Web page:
Building a Rube Goldberg machine uses many of the same skill sets as a mechanical engineer. Most of the products in your life have been touched in some way by a mechanical engineer, from your shampoo bottles and microwave to your family’s car. If you enjoyed this challenge, check out this Educating Engineers link to earn more about a career in mechanical engineering.

Real-World Connections
What problems have emerged in your recent daily life that could be enhanced by a silly Rube Goldberg solution? Tackle a challenge that is relevant to a current situation, such as:

  • Turning on and off the sink faucet without touching the handle, or 
  • Delivering something to someone quarantined in another room

Lisa M. Blank was the Director of the Oregon Coast STEM Hub 2018-2020.

The 2020 Family STEM series is brought to you by the Oregon Coast STEM Hub and its partners as part of its Let’s Keep Learning! Initiative. You can find more resources, live events, and lessons on our website:

Georgia-Pacific Supports STEM

By CJ Drake, Georgia-Pacific

Georgia-Pacific is making a significant effort this year to support Science, Technology, Engineering and Math (STEM) learning on the Oregon Coast, especially in Lincoln County.

Representatives from the GP containerboard mill in Toledo recently presented the Oregon Coast STEM Hub (OCSH) with a $25,000 donation.

Loria Holden from Georgia-Pacific in Toledo presents a donation to Oregon Coast STEM Hub Director Lisa Blank.

“We support STEM because it encourages students to think critically, increases science literacy, and empowers the next generation of innovators,” said Loria Holden, health and safety leader at the GP containerboard mill in Toledo. “STEM also encourages students to pursue studies that may eventually lead to a career in the wood products and paper industry, of which GP is a global leader.” Holden serves as a STEM mentor in Lincoln County public schools and received her undergraduate degree in environmental engineering.

“We support STEM because it encourages students to think critically, increases science literacy, and empowers the next generation of innovators.”

OCSH is part of a statewide network of such organizations established to promote STEM and Career and Technical Education (CTE). Since its inception in 2014, OCSH has provided more than 22,000 hours of student STEM and CTE experiences, 9,020 direct hours of educator STEM professional development, and nurtured partnerships with 64 separate entities located up and down the Oregon Coast, from Brookings to Astoria.

“We’re delighted to have Georgia-Pacific as one of our business partners to help grow STEM and CTE skills among students and those aspiring to join the workforce,” said Dr. Lisa Blank, OCSH executive director. “Most careers and real-world challenges are multi-disciplinary. STEM and CTE introduce students to career pathways and provide core academic, employability and technical skills. GP’s support offers us additional opportunities to expand our reach.”

As an institutional partner of the Oregon Coast STEM Hub, Georgia-Pacific joins more than 60 other businesses, school districts, non-profit organizations, and government agencies partners, all of which are committed to fostering STEM futures on the Oregon coast. A representative from GP has held a seat on the OCSH Leadership Council since 2016, and four GP employees are currently serving as “Science Mentors” in Newport elementary school classrooms.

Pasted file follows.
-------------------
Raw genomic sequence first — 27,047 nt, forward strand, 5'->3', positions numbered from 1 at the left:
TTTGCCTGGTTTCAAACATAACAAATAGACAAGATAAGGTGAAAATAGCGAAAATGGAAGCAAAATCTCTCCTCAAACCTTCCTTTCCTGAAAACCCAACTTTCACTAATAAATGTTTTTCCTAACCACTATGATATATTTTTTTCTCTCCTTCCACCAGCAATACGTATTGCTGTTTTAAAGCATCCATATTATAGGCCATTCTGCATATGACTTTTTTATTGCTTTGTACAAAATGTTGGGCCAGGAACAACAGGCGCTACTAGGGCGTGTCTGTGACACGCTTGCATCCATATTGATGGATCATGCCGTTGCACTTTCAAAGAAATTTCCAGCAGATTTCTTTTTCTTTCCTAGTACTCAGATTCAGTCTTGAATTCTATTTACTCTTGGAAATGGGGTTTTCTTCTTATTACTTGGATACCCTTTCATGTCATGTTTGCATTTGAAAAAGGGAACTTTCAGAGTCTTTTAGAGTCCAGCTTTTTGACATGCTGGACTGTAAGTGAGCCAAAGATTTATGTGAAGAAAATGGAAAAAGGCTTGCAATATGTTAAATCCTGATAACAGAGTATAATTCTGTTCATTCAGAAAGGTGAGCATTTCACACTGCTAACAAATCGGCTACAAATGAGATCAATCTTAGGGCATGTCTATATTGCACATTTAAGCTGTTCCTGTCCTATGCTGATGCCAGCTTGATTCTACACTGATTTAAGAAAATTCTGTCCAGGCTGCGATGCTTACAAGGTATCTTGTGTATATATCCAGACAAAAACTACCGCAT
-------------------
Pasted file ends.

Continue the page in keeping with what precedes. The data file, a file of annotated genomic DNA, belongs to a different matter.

Apprentice Program Engages HS Grads

“Our apprenticeships lead to lifelong opportunities for candidates who want highly technical and challenging careers.”

Coastlines, Jan 2020

Public electric utility Central Lincoln has apprentice programs that train qualified replacements for the line workers, wiremen, tree trimmers, and meter shop technicians who are nearing retirement. Their January 2020 newsletter Coastline article “Careers Without College” features four graduates from Oregon coast high schools who are preparing for electric utility trade careers:

  • Lineman Apprentice Guy from Taft High in Lincoln City
  • Lineman Apprentice Cody from Newport High School
  • Tree Trimmer Trainee Talon from North Bend High School
  • Lineman Apprentice Michael from Marshfield High School in Coos Bay
“At the recent International Lineman Rodeo, Lineman Apprentice Guy won second place among apprentices from rural electric utilities, and placed 20th in Best of the Best Apprentices out of 321 competitors.”

Read the whole article to find out more about the steps coastal graduates are taking to pursue careers in electric utility STEM trades:

Central Lincoln PUD is one of more than 60 partnering organizations in the Oregon Coast STEM Hub, and its members serve on the OCSH Leadership Council, coordinate regional Mathcounts competitions, and volunteer as Science Mentors and STEM Judges.

Patience, Patience, Patience

This post is part of a series chronicling the September 12-15, 2019 research cruise on board the R/V Oceanus, Oregon State University’s largest research vessel. This cruise was funded by Oregon Legislative funds through the Oceangoing Research Vessel Program. Coordination and additional support was provided by Oregon Sea Grant and the Oregon Coast STEM Hub.

Follow the adventures of the students, educators, and researchers who are on board engaging in #STEMatSea.